Image Credit: Csaba Pal

Image Credit: Csaba Pal

Using the awesome power of yeast genetics, the authors characterized 180 slow-growing yeast strains, each one missing a single gene. Amazingly, they found that nearly 70% of the strains were able to improve their growth rate following laboratory evolution experiments. The authors grew the yeast for 400 generations, which, if these yeasts were humans with a 20-year generation time, would be roughly equivalent to 8000 years! The 180 missing genes covered a wide range of molecular processes, showing that evolution can solve almost any kind of genetic problem.

The authors did their studies in quadruplicate, meaning that for each gene deletion they grew four independent cultures. By sequencing the genomes of evolved strains, they found that, in general, each independent culture used different compensatory mutations to fix the same slow-growth problem. Interestingly, by comparing gene expression profiles, they found that the compensatory fix never restored the original state. Instead the yeast found new ways to regain optimal growth – a workaround instead of a faithful restoration. The effects of these diverse fixes were revealed when they grew the evolved strains in various stressful conditions – each independently evolved strain responded differently. This demonstrates how gene loss can “drive populations to new adaptive peaks,” and can make them potentially better or worse suited to a new environment.

And because all biological studies can be tied in to cancer biology (see anyone applying for postdoctoral funding), I should mention that gene loss events are frequent during tumorigenesis. From these studies you could hypothesize that a gene loss event early on in tumorigenesis could drive compensatory mutations that might promote an increased growth rate and adaptation to the completely crazy tumor microenvironment. But to yeast geneticists, their first thought is probably: what does this mean for the knock-out collections? It means you should probably freeze them down. FAST.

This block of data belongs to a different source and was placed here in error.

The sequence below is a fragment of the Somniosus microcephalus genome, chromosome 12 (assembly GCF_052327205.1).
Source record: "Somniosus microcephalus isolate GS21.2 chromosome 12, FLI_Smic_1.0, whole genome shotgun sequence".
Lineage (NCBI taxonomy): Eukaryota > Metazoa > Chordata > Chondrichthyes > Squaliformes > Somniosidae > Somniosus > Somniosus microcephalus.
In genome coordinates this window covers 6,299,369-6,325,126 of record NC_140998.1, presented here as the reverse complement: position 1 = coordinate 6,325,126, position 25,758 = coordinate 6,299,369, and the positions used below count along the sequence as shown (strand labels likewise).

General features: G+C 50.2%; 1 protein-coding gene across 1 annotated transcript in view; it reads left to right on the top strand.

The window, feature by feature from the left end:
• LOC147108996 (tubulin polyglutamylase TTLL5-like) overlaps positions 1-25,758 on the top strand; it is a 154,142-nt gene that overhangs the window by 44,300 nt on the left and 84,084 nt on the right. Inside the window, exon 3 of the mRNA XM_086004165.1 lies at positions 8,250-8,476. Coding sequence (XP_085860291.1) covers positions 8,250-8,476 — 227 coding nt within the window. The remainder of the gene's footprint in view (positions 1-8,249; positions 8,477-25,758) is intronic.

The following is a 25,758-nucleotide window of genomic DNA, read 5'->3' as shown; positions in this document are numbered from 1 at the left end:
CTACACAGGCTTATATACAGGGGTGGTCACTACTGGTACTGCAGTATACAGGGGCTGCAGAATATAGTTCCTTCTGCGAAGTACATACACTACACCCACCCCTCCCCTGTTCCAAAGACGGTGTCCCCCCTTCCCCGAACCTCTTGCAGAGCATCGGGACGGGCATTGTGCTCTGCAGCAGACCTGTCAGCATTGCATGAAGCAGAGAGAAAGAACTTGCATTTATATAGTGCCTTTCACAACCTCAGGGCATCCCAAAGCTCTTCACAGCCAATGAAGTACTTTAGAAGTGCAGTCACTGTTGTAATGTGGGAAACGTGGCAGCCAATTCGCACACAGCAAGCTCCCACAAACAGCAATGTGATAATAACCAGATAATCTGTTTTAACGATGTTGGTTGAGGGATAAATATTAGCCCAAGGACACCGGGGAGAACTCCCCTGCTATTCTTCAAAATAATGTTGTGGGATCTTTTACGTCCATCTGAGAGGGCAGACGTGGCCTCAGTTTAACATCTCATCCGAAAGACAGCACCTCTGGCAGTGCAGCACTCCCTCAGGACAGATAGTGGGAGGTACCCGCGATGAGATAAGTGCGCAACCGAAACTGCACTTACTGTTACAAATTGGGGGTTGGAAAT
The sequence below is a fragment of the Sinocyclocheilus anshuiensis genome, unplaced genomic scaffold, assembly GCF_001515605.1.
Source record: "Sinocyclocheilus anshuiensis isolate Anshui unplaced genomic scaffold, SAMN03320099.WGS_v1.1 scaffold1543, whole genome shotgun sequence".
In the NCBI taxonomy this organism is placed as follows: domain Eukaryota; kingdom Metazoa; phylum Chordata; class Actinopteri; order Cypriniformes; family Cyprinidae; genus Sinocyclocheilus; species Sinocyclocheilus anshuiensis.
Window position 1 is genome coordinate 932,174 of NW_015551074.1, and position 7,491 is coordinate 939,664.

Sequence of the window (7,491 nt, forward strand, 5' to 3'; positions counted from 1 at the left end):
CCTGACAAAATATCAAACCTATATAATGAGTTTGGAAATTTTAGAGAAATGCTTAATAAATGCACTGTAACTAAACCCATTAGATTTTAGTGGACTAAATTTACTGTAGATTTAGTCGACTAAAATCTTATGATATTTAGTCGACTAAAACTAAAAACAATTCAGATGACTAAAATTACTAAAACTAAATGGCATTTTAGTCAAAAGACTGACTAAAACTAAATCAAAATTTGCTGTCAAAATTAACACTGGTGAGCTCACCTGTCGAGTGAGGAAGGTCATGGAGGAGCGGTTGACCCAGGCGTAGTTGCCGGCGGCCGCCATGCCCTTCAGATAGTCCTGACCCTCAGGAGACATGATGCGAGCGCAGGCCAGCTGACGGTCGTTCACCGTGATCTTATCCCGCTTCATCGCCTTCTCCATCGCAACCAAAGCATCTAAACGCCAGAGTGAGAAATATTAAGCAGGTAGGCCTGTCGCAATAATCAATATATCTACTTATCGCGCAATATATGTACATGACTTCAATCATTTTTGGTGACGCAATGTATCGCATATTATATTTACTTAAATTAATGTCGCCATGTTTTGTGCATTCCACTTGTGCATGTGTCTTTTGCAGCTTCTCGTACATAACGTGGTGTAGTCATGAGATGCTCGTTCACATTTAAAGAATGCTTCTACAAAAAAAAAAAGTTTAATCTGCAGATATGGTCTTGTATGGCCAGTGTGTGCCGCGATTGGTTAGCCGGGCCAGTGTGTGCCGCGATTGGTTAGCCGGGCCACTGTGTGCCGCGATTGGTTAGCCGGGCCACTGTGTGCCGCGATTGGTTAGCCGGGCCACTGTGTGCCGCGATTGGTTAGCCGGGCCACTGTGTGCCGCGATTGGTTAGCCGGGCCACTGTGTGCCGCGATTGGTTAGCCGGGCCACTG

Szamecz, B., Boross, G., Kalapis, D., Kovács, K., Fekete, G., Farkas, Z., Lázár, V., Hrtyan, M., Kemmeren, P., Groot Koerkamp, M., Rutkai, E., Holstege, F., Papp, B., & Pál, C. (2014). The Genomic Landscape of Compensatory Evolution PLoS Biology, 12 (8) DOI: 10.1371/journal.pbio.1001935

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Pupil size and decision making, timing evolutionary innovation and understanding ATP allosteric functions: the PLOS Comp Biol September issue

Here’s our pick of the highlights from September’s PLOS Computational Biology.

The precision with which people make decisions can be predicted by measuring pupil size before they are presented with any information about the decision. According to Peter Murphy and colleagues, spontaneous, moment-to-moment fluctuations in pupil size can predict how a selection of participants varied in their successful decision making. A larger pupil size indicated poorer upcoming task performance, due to more variability in the decisions made once the relevant information was presented. The authors also found that certain individuals who had the largest pupils overall also tended to be the least consistent in their decisions.